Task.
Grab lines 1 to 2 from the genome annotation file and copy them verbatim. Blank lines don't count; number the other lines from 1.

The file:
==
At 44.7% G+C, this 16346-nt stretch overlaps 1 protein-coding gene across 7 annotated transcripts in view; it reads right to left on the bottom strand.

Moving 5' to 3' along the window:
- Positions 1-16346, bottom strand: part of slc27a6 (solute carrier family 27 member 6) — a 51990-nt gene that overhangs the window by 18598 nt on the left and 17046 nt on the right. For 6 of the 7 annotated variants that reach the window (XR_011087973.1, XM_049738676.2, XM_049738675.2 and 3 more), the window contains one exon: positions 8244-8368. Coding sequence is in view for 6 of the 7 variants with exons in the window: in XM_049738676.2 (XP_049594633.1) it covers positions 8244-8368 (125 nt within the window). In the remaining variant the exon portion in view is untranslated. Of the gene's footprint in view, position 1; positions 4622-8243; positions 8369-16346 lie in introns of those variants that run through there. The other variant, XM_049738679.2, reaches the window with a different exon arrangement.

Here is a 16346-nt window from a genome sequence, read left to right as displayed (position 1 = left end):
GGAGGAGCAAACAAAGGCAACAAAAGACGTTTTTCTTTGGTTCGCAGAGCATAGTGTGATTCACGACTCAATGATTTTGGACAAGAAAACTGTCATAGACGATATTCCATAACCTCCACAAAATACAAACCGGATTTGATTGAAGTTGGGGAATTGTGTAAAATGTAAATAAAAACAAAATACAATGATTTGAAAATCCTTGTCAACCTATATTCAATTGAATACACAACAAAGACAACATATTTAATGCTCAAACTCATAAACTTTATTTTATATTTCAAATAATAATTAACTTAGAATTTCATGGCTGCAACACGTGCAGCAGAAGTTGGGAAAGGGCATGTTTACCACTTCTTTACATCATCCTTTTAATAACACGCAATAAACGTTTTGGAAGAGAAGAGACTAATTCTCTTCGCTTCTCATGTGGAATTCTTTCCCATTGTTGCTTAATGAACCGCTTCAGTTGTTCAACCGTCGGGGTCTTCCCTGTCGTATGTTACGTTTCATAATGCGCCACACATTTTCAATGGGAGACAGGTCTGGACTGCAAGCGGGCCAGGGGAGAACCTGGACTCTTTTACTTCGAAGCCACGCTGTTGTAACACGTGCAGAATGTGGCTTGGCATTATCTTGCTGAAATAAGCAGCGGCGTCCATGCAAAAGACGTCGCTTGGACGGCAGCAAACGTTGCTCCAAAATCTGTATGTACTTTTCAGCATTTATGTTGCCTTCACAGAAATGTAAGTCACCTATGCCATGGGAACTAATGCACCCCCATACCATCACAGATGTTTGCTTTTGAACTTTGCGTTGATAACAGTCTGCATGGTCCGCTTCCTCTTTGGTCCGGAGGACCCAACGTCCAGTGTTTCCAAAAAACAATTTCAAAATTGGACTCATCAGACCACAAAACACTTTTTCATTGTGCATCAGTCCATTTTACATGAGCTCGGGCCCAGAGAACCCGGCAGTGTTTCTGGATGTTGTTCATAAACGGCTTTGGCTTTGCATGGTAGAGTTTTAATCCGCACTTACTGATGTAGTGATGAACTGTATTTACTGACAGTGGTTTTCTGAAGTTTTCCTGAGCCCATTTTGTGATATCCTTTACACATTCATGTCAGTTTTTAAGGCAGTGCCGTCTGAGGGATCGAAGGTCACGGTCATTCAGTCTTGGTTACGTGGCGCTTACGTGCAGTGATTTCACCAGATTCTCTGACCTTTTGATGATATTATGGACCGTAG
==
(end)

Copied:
At 44.7% G+C, this 16346-nt stretch overlaps 1 protein-coding gene across 7 annotated transcripts in view; it reads right to left on the bottom strand.

Moving 5' to 3' along the window: